Space. The first image that comes to mind is probably the night sky, a tranquil blanket of empty blackness dotted with twinkling stars, but this image is deceiving. Not only are stars much more sparse in the universe than the sky may lead one to believe, but the vast voids of space that lie between them are neither empty nor quiet. Cosmic objects like stars, pulsars, and supernovae all emit electromagnetic radiation—ranging from gamma waves to radio waves—that travel at the speed of light in every direction. Modern astronomers know the causes of most of these phenomena, but some remain mysteries.
One of these unresolved types of radiation are fast radio bursts (FRBs), which are extremely short but intense pulses of radio waves. FRBs are of great interest, according to Director of the McGill Space Institute and professor of physics Victoria Kaspi, because of their unusual and still mysterious characteristics.
“They appear to be ubiquitous, […] but they haven’t been predicted and [they] weren’t expected, and so we really don’t know what they are,” Kaspi said.
Only 18 different FRBs have ever been detected by astronomers, although Kaspi estimates that around 1,000 hit the Earth every day.
Earlier this month, astronomers identified, for the first time, the galaxy from which one of these FRBs originates, marking a breakthrough in the subject. The discovery was only possible due to previous work done in 2015 by Paul Scholz, a McGill PhD student. Scholz found a recurring, albeit unpredictable, pattern of a particular FRB. Scholz’s discovery allowed a team led by Dr. Shriharsh Tendulkar, one of Kaspi’s postdoctorate students, to search for the FRB with a higher-precision radio telescope. The signal’s origin was identified to be a dwarf galaxy about three billion light years away from the Milky Way, providing key information for further discovery.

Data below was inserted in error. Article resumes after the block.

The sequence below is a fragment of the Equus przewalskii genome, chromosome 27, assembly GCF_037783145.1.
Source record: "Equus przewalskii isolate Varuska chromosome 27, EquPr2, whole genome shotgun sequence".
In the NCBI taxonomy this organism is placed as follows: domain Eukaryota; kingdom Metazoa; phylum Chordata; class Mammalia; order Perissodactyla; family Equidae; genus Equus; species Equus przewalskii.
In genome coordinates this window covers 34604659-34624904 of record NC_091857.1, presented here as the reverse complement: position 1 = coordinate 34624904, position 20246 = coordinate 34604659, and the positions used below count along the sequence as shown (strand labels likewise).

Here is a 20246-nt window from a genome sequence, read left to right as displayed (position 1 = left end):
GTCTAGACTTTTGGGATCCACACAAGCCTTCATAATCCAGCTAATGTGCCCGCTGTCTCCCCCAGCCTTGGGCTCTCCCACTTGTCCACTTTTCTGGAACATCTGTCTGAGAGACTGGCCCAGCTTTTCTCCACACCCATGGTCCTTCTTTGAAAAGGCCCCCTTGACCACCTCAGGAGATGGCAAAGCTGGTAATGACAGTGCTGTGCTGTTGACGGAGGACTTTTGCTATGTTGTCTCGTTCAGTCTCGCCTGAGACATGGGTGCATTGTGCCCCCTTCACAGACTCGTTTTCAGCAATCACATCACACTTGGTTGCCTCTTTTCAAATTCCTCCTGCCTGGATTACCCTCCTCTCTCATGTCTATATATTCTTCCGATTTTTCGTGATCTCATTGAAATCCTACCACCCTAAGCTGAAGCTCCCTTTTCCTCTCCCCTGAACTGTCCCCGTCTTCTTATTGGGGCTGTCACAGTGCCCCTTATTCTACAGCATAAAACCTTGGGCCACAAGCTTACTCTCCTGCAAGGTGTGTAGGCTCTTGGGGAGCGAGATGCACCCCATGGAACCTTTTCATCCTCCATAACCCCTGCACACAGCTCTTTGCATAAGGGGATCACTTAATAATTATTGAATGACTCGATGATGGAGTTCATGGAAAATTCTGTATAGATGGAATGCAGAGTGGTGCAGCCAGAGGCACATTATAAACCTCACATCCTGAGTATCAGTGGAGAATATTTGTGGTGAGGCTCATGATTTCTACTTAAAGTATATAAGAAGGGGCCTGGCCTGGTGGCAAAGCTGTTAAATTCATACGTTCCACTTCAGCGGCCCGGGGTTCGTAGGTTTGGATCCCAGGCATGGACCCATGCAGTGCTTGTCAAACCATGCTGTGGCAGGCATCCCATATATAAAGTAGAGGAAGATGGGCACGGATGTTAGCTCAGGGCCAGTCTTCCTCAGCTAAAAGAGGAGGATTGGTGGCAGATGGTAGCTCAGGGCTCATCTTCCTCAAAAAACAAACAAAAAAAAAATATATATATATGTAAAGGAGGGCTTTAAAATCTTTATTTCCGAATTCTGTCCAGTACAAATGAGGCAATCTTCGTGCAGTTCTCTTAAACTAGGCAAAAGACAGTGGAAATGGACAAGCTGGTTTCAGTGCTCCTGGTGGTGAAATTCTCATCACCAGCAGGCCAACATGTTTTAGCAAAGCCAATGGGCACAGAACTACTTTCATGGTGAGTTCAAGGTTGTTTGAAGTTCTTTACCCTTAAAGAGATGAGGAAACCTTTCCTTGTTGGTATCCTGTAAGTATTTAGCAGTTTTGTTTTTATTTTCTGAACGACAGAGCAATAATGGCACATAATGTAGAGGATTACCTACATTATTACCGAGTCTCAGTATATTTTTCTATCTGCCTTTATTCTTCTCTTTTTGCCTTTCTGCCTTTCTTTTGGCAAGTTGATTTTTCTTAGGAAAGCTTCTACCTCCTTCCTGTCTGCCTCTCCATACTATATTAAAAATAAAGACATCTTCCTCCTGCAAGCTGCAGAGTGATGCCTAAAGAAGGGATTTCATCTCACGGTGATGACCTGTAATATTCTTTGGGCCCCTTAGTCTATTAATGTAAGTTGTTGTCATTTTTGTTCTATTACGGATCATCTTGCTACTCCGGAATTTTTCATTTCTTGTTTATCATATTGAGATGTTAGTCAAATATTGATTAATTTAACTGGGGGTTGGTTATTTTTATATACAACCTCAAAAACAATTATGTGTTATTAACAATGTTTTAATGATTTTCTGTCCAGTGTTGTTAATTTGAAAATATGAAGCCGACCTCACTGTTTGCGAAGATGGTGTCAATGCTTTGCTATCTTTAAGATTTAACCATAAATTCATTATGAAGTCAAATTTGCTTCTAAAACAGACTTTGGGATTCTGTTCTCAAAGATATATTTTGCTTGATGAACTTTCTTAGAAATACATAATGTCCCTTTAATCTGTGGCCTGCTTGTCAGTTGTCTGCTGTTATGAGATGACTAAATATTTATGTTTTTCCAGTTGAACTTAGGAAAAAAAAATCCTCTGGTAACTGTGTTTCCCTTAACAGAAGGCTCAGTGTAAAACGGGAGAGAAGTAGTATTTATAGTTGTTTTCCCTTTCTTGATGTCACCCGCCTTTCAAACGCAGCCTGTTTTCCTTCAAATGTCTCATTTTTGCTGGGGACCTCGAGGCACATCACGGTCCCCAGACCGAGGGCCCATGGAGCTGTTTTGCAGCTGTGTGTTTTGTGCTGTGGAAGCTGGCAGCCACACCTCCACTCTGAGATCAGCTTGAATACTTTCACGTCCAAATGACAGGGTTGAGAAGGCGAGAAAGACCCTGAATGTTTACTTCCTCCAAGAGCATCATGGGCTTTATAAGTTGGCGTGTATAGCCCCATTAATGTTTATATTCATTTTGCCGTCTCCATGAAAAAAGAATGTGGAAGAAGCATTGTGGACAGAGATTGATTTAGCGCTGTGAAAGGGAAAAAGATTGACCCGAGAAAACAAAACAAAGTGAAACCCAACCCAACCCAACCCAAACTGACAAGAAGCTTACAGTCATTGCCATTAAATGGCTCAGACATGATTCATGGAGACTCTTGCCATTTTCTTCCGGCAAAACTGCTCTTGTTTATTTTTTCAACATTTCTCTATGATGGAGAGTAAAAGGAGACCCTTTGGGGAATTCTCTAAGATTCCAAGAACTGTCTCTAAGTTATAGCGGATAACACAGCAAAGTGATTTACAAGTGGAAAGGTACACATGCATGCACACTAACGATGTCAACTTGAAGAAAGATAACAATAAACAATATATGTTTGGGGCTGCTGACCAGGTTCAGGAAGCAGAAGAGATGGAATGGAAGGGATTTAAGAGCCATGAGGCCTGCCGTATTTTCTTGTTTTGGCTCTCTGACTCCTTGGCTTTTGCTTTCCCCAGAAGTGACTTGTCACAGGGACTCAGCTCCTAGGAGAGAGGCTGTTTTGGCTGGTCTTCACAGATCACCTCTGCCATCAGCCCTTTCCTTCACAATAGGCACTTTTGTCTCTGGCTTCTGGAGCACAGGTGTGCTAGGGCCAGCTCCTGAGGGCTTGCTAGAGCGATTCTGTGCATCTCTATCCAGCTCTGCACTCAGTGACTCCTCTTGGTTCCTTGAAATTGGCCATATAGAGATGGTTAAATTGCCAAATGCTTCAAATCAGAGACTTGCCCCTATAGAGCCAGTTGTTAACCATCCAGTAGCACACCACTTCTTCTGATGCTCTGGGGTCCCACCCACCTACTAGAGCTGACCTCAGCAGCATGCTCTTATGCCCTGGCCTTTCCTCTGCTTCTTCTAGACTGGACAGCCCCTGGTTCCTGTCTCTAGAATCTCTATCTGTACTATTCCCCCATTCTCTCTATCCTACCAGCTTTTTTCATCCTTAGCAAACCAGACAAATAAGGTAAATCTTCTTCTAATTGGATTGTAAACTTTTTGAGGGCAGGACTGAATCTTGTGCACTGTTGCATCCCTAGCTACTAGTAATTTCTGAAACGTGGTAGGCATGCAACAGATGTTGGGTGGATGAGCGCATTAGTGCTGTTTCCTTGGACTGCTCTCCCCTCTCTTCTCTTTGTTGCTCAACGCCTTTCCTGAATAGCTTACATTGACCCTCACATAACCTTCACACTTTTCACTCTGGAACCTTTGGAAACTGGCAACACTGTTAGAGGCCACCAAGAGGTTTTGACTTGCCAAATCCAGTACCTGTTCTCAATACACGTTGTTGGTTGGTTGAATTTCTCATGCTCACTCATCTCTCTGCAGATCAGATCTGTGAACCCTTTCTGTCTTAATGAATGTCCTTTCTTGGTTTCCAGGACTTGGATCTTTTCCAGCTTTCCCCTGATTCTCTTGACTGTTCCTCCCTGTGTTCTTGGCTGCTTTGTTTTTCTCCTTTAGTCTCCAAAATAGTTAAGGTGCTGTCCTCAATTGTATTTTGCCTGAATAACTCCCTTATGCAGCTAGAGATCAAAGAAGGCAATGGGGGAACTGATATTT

“If you see something that seems bright, it could be intrinsically faint but really close to us, but if it’s really far away, then it’s intrinsically incredibly bright and some physical process has to be able to produce a huge amount of energy,” Kaspi explained. “We’ve suspected for a long time that [FRBs are coming] from very, very large distances, which would imply that they have very high energies [….] We were able to measure the distance to this galaxy [from which the FRB originated] and that was the proof that we were looking for.”
Not much else is known about this galaxy, although Kaspi expects to soon see images from the Hubble telescope that would offer more information.
The next step in the quest to understand FRBs will likely involve the Canadian Hydrogen Intensity Mapping Experiment (CHIME), a new radio telescope being built in British Columbia as a collaboration between the University of British Columbia, McGill University, and the University of Toronto. Kaspi is a senior member of the team developing CHIME, which is expected to be complete by the end of 2017. CHIME will be Canada’s largest radio telescope, and its 1,024 antennae spread across four cylindrical reflectors will handle as much data every day as the global cellphone network does. CHIME will be capable of collecting data from a large section of the sky, which, according to Kaspi, may allow it to detect dozens of FRBs every day.
“I feel like Canada should know that we’re doing this,” Kaspi said, as she showed pictures of the telescope. “It’s a really amazing thing. It’s unique in the world.”
If all goes well, CHIME will position Canadian researchers at the forefront of the study of FRBs over the coming years and provide astronomers with the information they need to fully understand the cause of these mysterious signals.